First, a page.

- The Washington Times - Tuesday, November 15, 2016

The Pentagon is evaluating Russia’s involvement in the renewed aerial campaign against anti-government forces in the Syrian city of Aleppo, dismissing Moscow’s naval buildup in the Mediterranean Sea as nothing more than a show of force to the U.S. and international community.

But that buildup is seen by a number of regional and military experts as Moscow’s final effort to crush forces in Aleppo fighting to overthrow Syrian president and Russian ally Bashar al-Assad.

Pentagon spokesman Capt. Jeff Davis told reporters Tuesday that department officials are still sifting through the details regarding the new wave of bombardments against the the besieged Syrian city.

“It remains to be seen who is doing what [in Aleppo],” Capt. Davis said, adding that Mr. Assad’s forces, not Russian, could be behind the new round of attacks against the rebel-held city.

Regardless of which faction is carrying out the new round of assaults on Aleppo, “we do know it is not helpful” in facilitating a peaceful end to the five-year Syrian civil war.

“Russia’s direct support to the Assad regime … has killed hundreds of civilians and injured many more,” Capt. Davis said. “It undermines the efforts to end the conflict with a diplomatic solution.”

Anti-Assad activists reported attacks against rebel positions from Russian warplanes and ship-based cruise missiles Tuesday, breaking a three-week lull in attacks against the city, The Associated Press reported.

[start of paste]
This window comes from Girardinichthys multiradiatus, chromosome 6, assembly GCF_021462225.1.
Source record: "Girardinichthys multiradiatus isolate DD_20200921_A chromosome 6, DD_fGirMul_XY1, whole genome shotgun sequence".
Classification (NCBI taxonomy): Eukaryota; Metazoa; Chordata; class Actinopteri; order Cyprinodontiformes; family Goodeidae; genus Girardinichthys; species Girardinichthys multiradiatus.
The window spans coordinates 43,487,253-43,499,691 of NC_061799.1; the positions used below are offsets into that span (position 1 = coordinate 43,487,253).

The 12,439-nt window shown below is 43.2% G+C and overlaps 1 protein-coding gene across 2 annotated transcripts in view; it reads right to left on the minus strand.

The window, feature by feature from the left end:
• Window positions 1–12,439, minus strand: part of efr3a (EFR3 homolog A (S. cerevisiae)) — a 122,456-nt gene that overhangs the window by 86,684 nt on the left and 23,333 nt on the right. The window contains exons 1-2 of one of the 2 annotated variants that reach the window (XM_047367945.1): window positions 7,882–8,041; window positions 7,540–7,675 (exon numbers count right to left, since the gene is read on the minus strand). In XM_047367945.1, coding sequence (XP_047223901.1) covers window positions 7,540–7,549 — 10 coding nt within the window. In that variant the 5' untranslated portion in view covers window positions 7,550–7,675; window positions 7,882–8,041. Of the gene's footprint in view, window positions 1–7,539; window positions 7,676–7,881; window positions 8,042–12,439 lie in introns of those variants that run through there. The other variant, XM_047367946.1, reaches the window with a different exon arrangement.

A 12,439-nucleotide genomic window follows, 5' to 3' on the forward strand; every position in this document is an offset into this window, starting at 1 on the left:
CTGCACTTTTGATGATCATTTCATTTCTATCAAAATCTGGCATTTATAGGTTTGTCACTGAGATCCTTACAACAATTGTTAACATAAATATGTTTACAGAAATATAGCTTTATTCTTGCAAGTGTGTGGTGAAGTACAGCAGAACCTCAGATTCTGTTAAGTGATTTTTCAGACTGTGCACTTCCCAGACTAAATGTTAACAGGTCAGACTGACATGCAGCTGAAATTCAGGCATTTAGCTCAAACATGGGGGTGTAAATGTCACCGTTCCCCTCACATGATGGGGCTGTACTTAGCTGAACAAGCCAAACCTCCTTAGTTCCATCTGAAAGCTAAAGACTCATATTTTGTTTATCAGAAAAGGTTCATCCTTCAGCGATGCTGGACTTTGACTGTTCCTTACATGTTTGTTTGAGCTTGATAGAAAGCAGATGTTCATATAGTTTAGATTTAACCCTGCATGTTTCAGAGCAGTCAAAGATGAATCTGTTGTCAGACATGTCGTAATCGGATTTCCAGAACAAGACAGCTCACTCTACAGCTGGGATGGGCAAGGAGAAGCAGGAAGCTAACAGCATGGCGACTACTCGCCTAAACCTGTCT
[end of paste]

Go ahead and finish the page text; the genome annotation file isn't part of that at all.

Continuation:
Russian Defense Minister Sergei Shoigu announced Tuesday that Russian jets based off the Kuznetsov strike group anchored off the Syrian coastline were participating in the ongoing assault against the city.

The strike group, which consists of the Admiral Kuznetsov, three Udaloy-class destroyers, a Kirov-class guided missile cruiser, two Akula-class nuclear submarines, a Kilo-class attack sub along with a number of refueling and support ships, began steaming toward the Syrian coast in late October.

During Tuesday’s briefing in Moscow, Mr. Shoigu claimed the attacks were targeting Islamic State and Jabhat Fateh al-Sham, the former al Qaeda affiliate in Syria, and strikes were also carried out near the Syrian cities of Idlib and Homs.

While U.S. officials have confirmed insurgents presence around Idlib, there remains no evidence of Islamic State or al Qaeda movement around either Homs or Aleppo.

With the help of Russian air and naval power, government troops have been able to cut off rebel forces cornered in eastern Aleppo from receiving support from their counterparts west of the city.

Moscow’s decision to deploy the the strike group into the Mediterranean earlier this month, coupled with Tuesday’s renewed, fueled fears in Washington and within the international community that Russia was preparing to deliver a final blow to Syrian rebels in Aleppo.

But Capt. Davis dismissed such claims, noting that Russia already has in place all the military manpower and hardware needed to bring the siege of Aleppo, and the ongoing civil war, to an end with one decisive assault.

“From a pure military perspective, Russia already has significant military capabilities inside Syria,” he said. “There is nothing, kinetically, they can achieve or want to achieve that they cannot already do with the forces that are already there.

“Anything that they bring in, whether it’s aircraft carriers or cruise missiles launching from ships … those are done for show,” Capt. Davis added.

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